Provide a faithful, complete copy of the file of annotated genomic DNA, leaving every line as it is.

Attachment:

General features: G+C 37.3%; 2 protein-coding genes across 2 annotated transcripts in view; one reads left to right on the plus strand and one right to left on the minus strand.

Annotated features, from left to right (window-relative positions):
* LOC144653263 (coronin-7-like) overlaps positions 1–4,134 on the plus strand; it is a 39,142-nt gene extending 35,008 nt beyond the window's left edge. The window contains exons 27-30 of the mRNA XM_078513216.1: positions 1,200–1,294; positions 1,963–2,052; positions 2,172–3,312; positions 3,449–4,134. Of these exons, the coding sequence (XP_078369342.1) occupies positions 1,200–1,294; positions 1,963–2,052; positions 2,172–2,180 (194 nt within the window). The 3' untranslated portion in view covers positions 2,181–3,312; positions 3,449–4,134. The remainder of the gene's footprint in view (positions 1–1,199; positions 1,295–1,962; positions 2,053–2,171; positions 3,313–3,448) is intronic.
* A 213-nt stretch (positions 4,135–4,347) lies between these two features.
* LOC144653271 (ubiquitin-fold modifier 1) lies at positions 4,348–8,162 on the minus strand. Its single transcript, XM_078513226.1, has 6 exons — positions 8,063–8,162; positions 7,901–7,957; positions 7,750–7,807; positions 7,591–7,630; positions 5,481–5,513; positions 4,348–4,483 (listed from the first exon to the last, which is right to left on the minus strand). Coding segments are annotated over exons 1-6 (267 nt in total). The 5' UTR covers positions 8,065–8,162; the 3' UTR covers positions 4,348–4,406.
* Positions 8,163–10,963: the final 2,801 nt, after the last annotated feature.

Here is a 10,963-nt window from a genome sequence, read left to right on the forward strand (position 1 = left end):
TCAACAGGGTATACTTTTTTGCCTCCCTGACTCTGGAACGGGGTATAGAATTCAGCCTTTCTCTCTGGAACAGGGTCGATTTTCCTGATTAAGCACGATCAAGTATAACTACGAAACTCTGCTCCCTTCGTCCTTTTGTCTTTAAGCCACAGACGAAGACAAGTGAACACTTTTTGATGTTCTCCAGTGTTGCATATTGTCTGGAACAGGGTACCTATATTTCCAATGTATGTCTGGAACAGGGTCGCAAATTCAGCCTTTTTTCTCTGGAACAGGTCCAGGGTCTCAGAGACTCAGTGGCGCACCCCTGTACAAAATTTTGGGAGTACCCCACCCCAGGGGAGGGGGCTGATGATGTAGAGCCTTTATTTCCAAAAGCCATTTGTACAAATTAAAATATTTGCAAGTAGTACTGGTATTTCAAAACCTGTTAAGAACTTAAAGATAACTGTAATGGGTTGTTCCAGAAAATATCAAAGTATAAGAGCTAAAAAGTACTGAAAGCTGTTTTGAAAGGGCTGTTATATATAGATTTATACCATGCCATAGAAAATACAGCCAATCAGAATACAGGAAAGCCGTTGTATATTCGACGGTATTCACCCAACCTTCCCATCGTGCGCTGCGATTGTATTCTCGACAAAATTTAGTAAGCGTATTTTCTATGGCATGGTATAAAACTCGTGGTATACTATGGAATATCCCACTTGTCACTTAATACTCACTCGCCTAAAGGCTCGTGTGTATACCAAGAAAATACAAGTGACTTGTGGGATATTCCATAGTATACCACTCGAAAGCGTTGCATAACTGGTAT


General features: G+C 37.3%; 2 protein-coding genes across 2 annotated transcripts in view; one reads left to right on the plus strand and one right to left on the minus strand.

Annotated features, from left to right (window-relative positions):
* LOC144653263 (coronin-7-like) overlaps positions 1–4,134 on the plus strand; it is a 39,142-nt gene extending 35,008 nt beyond the window's left edge. The window contains exons 27-30 of the mRNA XM_078513216.1: positions 1,200–1,294; positions 1,963–2,052; positions 2,172–3,312; positions 3,449–4,134. Of these exons, the coding sequence (XP_078369342.1) occupies positions 1,200–1,294; positions 1,963–2,052; positions 2,172–2,180 (194 nt within the window). The 3' untranslated portion in view covers positions 2,181–3,312; positions 3,449–4,134. The remainder of the gene's footprint in view (positions 1–1,199; positions 1,295–1,962; positions 2,053–2,171; positions 3,313–3,448) is intronic.
* A 213-nt stretch (positions 4,135–4,347) lies between these two features.
* LOC144653271 (ubiquitin-fold modifier 1) lies at positions 4,348–8,162 on the minus strand. Its single transcript, XM_078513226.1, has 6 exons — positions 8,063–8,162; positions 7,901–7,957; positions 7,750–7,807; positions 7,591–7,630; positions 5,481–5,513; positions 4,348–4,483 (listed from the first exon to the last, which is right to left on the minus strand). Coding segments are annotated over exons 1-6 (267 nt in total). The 5' UTR covers positions 8,065–8,162; the 3' UTR covers positions 4,348–4,406.
* Positions 8,163–10,963: the final 2,801 nt, after the last annotated feature.

Here is a 10,963-nt window from a genome sequence, read left to right on the forward strand (position 1 = left end):
TCAACAGGGTATACTTTTTTGCCTCCCTGACTCTGGAACGGGGTATAGAATTCAGCCTTTCTCTCTGGAACAGGGTCGATTTTCCTGATTAAGCACGATCAAGTATAACTACGAAACTCTGCTCCCTTCGTCCTTTTGTCTTTAAGCCACAGACGAAGACAAGTGAACACTTTTTGATGTTCTCCAGTGTTGCATATTGTCTGGAACAGGGTACCTATATTTCCAATGTATGTCTGGAACAGGGTCGCAAATTCAGCCTTTTTTCTCTGGAACAGGTCCAGGGTCTCAGAGACTCAGTGGCGCACCCCTGTACAAAATTTTGGGAGTACCCCACCCCAGGGGAGGGGGCTGATGATGTAGAGCCTTTATTTCCAAAAGCCATTTGTACAAATTAAAATATTTGCAAGTAGTACTGGTATTTCAAAACCTGTTAAGAACTTAAAGATAACTGTAATGGGTTGTTCCAGAAAATATCAAAGTATAAGAGCTAAAAAGTACTGAAAGCTGTTTTGAAAGGGCTGTTATATATAGATTTATACCATGCCATAGAAAATACAGCCAATCAGAATACAGGAAAGCCGTTGTATATTCGACGGTATTCACCCAACCTTCCCATCGTGCGCTGCGATTGTATTCTCGACAAAATTTAGTAAGCGTATTTTCTATGGCATGGTATAAAACTCGTGGTATACTATGGAATATCCCACTTGTCACTTAATACTCACTCGCCTAAAGGCTCGTGTGTATACCAAGAAAATACAAGTGACTTGTGGGATATTCCATAGTATACCACTCGAAAGCGTTGCATAACTGGTAT